Ok so in Part 1 we looked at the perceptions many business owners have when it gets down to implementing a Quality management system, or in fact any management system. We also started to look at the hidden realities and particularly those associated with management commitment and empowerment of the people.
So, what now?
Your staff will play a vital role in your success or failure when it comes to Quality. As a manager it is imperative that you lead by example, show your commitment and provide the resources and support to assist your staff as they transition the inevitable culture changes.
When committing internal staff to implementing a quality system, a number of factors need to be taken into consideration including the level of knowledge regarding quality management, the disruption to productive work, the cost of wages and the ability to develop policies and procedures. Even simple things like who has the skill to write procedures using Microsoft Word can be "show stoppers" when trying to implement a system.
How do you go about implementing YOUR system?
You have a few choices here including outsourcing the activity or doing it totally within your company. Don’t be surprised when you realise that the internal costs may be as high, or even higher, than hiring a consultant!
While outsourcing the activity is seen as a better way to go, organisations need to be mindful that generally consultants don’t know your business as well as you and consequently will be utilising the resources and experience of your staff. If you thought outsourcing the implementation of a Quality system will free your organisation of the burden, think again. You and your staff have to embrace the Quality culture and that will only come from being actively involved in all steps of the process.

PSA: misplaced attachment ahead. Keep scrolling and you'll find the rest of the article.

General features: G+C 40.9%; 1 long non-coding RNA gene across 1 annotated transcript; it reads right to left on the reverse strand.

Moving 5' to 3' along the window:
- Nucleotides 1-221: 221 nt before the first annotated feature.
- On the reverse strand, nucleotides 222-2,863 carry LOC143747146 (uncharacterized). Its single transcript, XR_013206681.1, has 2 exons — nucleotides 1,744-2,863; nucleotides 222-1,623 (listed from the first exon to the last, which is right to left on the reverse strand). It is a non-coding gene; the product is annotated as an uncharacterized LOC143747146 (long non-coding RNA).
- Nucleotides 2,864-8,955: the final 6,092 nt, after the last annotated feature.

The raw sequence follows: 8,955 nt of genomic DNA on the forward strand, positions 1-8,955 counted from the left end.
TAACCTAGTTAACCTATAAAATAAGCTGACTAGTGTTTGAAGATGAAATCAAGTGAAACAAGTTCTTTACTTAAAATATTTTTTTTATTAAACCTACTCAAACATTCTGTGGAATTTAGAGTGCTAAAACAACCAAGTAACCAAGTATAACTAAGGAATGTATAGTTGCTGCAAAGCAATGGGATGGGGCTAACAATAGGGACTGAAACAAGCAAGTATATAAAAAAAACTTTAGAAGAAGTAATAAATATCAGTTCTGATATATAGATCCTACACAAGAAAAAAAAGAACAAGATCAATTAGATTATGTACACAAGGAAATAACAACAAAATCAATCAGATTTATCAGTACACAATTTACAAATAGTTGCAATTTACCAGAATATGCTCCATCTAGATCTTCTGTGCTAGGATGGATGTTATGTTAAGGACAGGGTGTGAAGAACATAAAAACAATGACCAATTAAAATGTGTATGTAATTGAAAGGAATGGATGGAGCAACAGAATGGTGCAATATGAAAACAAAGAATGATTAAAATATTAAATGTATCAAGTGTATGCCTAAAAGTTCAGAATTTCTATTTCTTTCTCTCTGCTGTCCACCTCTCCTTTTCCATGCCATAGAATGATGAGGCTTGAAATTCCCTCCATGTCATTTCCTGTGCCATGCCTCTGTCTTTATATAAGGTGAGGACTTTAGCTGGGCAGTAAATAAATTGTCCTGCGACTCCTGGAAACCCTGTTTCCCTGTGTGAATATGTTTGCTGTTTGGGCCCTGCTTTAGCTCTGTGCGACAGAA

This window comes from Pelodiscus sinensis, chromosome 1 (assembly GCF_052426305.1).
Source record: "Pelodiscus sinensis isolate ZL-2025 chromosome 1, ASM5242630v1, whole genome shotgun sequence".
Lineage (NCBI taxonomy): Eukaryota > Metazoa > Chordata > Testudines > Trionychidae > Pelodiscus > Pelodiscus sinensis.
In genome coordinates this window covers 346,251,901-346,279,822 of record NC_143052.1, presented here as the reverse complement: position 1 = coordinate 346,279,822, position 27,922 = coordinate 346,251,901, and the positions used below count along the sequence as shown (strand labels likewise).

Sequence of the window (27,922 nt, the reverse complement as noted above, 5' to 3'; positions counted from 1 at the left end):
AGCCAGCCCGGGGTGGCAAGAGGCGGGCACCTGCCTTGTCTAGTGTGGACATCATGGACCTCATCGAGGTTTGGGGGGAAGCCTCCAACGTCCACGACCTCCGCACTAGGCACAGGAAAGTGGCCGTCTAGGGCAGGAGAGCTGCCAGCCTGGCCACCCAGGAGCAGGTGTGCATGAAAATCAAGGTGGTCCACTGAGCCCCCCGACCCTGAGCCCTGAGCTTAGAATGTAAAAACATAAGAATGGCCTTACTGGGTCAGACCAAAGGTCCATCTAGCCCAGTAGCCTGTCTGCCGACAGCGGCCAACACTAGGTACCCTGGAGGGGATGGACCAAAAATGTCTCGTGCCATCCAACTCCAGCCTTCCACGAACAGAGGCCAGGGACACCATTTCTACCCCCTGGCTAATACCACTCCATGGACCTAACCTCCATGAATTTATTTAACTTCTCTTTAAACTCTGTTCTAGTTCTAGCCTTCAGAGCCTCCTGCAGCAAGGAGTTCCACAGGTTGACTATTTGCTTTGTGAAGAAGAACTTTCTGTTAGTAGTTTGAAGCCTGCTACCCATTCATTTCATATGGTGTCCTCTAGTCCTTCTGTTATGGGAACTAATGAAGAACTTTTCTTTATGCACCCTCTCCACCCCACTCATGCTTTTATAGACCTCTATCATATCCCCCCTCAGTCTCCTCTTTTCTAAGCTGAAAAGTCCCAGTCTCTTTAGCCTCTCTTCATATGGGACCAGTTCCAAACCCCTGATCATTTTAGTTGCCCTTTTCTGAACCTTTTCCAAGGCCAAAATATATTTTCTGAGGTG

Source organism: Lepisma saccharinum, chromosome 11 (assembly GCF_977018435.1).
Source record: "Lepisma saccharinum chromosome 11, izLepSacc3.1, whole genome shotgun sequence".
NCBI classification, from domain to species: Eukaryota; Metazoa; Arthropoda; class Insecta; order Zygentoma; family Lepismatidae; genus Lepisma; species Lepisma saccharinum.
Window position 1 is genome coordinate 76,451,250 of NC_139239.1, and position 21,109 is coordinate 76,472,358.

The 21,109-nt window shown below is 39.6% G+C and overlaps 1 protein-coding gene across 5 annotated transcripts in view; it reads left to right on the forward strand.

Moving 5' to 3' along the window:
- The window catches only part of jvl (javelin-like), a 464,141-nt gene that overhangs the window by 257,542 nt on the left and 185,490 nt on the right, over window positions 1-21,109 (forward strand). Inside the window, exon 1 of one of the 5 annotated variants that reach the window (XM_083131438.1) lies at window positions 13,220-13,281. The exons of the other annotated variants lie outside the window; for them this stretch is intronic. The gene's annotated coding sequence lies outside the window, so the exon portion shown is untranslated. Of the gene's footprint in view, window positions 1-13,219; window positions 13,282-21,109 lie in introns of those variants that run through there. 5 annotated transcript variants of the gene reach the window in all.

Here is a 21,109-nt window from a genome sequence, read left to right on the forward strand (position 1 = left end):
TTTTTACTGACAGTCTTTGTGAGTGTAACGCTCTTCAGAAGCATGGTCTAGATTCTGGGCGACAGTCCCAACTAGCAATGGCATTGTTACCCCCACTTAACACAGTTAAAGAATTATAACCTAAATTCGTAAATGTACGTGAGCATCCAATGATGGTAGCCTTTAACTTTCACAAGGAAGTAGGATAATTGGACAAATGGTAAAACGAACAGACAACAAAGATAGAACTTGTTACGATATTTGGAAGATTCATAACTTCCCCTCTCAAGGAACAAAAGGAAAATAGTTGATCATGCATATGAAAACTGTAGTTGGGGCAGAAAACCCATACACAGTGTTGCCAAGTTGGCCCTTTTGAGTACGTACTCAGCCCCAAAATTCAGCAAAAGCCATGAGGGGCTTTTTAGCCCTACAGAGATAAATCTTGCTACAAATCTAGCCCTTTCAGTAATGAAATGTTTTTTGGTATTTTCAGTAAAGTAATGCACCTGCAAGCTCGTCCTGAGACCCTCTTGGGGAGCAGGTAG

Does it matter how long the implementation takes? Remember here that extended time means reduced enthusiasm and motivation to push forward.
Many organisations have a very optimistic view on the timeframe required to build a compliant Quality Management system, however as days turn to weeks and weeks to months, with very little obvious progress, enthusiasm tends to wane. It is imperative that someone takes ultimate responsibility for developing an implementation schedule and manages that schedule with an "iron fist".
What do you and your staff know about Quality?
The biggest problem most organisations face when they embark on the Quality journey is understanding the intent of the International Standards Organisation (ISO) standards and knowing exactly where to begin; itself a daunting task! I can here you say “ah it can’t be that hard to read the standard and then build a compliant system, can it?”
Once the Quality System has been developed, the organisation needs to audited both internally and externally by a 3rd party auditor eg SAI-Global. This audit is a two phase process; phase one to determine suitability for accreditation and phase two being the actual accreditation audit. Management and staff need to be "Quality cultured" if the organisation is to be successful and this culture takes time to be instilled into a business.